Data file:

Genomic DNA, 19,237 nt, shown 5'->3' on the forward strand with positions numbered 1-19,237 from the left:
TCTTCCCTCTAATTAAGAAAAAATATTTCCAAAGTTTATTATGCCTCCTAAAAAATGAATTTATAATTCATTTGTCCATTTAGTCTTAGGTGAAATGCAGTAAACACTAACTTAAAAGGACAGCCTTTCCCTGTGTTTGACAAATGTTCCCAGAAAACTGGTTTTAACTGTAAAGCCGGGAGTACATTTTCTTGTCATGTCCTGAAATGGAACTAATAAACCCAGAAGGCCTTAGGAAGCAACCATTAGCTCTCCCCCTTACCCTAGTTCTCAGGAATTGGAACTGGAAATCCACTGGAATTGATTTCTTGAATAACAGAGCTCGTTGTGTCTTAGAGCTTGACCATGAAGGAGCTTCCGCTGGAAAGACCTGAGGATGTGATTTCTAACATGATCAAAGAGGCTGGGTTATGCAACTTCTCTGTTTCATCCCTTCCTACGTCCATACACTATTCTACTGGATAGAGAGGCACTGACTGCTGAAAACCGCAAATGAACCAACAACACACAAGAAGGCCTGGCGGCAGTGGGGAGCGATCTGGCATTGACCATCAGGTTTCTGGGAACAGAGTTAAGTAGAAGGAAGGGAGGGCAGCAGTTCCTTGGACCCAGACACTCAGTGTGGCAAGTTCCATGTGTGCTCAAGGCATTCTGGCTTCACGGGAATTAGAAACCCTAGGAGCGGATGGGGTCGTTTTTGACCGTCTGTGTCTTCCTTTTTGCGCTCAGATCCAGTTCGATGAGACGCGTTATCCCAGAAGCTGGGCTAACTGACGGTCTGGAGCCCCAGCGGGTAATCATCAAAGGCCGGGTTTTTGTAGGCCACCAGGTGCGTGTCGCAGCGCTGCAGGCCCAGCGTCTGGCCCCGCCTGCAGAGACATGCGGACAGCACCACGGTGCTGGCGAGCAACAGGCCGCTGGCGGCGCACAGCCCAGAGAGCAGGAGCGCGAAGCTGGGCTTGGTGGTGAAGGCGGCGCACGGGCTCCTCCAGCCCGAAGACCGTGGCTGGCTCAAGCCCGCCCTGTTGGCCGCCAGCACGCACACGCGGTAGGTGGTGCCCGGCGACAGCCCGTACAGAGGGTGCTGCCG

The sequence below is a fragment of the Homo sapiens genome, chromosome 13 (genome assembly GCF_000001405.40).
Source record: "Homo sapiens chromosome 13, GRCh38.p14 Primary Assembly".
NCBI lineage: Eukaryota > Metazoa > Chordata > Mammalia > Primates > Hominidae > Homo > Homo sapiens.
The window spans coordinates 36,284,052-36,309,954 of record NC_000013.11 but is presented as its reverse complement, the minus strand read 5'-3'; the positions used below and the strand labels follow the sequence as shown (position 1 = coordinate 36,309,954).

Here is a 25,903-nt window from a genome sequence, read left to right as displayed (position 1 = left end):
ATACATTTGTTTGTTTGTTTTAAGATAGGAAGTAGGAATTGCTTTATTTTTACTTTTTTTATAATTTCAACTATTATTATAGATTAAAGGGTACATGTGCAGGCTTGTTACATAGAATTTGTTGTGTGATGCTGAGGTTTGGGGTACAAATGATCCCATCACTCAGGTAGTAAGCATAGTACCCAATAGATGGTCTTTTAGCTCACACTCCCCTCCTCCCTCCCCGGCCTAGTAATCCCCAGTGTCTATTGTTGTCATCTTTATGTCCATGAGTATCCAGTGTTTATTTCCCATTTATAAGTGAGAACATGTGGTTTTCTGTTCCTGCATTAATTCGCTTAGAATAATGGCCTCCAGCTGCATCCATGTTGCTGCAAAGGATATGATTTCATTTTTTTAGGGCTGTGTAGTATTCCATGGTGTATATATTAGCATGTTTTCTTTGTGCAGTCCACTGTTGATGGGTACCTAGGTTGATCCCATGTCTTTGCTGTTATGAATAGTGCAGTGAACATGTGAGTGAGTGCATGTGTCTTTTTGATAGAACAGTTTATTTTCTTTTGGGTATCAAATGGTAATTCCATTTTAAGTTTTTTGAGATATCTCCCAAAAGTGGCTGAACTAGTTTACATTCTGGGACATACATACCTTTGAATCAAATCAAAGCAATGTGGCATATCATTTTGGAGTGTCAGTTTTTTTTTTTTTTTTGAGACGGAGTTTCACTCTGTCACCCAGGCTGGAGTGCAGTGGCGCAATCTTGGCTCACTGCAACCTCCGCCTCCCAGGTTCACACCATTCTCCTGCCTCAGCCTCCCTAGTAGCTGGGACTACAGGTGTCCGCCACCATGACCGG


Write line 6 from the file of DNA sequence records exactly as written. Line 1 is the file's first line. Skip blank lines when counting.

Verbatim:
The window spans coordinates 36,284,052-36,309,954 of record NC_000013.11 but is presented as its reverse complement, the minus strand read 5'-3'; the positions used below and the strand labels follow the sequence as shown (position 1 = coordinate 36,309,954).